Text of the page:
The Unfinished Gift by Dan Walsh is an unexpected treasure. Patrick Collins is having a terrible Christmas. His mother killed in a car accident, his father fighting the Nazis overseas, he's sent off to wait for his father's return with a grandfather, Ian, he's never met. Ian is Scrooge personified: angry at the world, curmudgeonly, stingy, and holding on to a burning anger at Patrick's father that spills over into his relationship with the seven-year-old Patrick. Kathleen Townsend, Patrick's social worker, is doing everything she can to care for the sweet little boy, but when bad news comes, no one can protect him from the consequences. Walsh's rendering of Ian is that of a harsh almost brutal man, who turned his back on anyone who refused to do things his way. Patrick is a lovely, sweet boy who wants nothing more than to please the adults around him, but there's no pleasing Ian. Walsh reminds readers that Christmas is a time of second chances and to offer forgiveness. Keep tissues handy while reading this one!
I absolutely loved this book! about a time when many family's were split up because of the war (story was set in 1943) and a young boy finds himself with out either of his parents. He's sent to live with a Grandpa he's never met, who's not the friendliest guy! God uses this little boy in an amazing way. This story tells of how God can use those bad situations that happen in our lives and use them for good! The story is very sad and you'll need a box of tissues beside you to read it, but well worth the read! I started this book and couldn't put it down, the story is so captivating. It is very well written especially considering that its Dan Walsh's first novel!! Its a great Christmas book and would be a wonderful gift for the book readers on your list! I have nothing bad to say about this book, I loved every bit of it! Thanks for a great read!!Available now at your favourite bookseller from Revell, a division of Baker Publishing Group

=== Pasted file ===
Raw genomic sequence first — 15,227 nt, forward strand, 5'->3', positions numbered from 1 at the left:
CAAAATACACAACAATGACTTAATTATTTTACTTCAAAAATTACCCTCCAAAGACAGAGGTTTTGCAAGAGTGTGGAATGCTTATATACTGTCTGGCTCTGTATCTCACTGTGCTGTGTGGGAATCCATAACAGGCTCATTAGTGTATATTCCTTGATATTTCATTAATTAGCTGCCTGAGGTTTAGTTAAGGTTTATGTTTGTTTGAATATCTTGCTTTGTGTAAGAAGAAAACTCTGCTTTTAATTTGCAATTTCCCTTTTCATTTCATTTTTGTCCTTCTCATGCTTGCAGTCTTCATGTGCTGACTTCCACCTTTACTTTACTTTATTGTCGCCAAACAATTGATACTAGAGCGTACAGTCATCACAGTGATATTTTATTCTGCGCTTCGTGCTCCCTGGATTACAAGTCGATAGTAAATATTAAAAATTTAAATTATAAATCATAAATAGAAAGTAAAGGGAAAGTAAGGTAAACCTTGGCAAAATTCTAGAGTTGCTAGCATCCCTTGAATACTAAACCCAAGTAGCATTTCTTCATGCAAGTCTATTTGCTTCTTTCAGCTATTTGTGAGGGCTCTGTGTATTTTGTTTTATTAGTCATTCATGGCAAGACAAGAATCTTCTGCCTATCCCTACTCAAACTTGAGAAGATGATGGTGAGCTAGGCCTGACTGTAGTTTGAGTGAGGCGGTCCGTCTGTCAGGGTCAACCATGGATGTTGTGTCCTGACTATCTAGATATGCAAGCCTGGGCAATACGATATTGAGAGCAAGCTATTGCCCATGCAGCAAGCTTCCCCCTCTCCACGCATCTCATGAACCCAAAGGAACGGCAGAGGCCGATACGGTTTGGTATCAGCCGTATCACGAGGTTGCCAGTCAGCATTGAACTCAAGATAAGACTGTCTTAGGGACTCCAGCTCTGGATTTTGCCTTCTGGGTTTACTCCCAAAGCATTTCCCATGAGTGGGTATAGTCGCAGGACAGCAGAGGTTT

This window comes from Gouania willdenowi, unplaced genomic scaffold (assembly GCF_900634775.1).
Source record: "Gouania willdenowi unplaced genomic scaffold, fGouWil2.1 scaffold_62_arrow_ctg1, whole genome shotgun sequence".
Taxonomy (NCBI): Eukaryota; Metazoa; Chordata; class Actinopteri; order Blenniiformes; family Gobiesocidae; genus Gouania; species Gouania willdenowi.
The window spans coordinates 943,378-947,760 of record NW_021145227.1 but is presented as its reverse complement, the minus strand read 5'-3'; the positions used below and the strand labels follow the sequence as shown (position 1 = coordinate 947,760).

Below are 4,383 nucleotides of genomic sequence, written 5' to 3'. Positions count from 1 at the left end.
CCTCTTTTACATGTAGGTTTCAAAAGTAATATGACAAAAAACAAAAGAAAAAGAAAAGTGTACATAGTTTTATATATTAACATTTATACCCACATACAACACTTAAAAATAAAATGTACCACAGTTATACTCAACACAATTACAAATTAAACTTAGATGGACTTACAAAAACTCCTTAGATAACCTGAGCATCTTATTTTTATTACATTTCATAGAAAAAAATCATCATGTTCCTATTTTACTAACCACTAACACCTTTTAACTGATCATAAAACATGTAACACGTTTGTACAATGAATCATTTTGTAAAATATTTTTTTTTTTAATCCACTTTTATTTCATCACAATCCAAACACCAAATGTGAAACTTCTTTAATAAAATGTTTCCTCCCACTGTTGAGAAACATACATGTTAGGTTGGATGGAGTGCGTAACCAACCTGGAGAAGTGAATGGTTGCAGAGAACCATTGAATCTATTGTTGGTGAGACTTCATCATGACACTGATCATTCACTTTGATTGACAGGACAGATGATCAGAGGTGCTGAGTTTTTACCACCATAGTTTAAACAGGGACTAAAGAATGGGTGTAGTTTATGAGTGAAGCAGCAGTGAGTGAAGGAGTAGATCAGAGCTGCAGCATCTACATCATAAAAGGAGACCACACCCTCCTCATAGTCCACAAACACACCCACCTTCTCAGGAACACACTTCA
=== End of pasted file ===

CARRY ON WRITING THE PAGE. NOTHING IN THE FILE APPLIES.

Dan Walsh's debut novel was impressively written for a first book. The story reminded me of one I'd read several years ago by Tracie Peterson that took place during WWI. It was titled Silent Star. That story also made me tear up toward the end. I really enjoyed this book and the author's characterization of Patrick and his grandfather even though I'm not a big fan of Christmas stories. The WWII setting, including the role of the social worker and the police in the story, felt genuine to me. While reading my mind was firmly set in the 1940s and stayed there for the entire book. That was very well done. I also liked how the author showed the reality of the times. There were things done in those days that would never be allowed in the modern era. My how times have changed. And the transformation in the hearts of bitter and confused characters rang true to me. All in all, this was a great book to read in front of the fire over the holidays and would make a great Christmas gift for people who enjoy nostalgic stories set during the Christmas season. *note* It looks like their is a sequel coming out for this book and I am definitely going to read it. I was hoping their would be one and was delighted to see a sequel listed.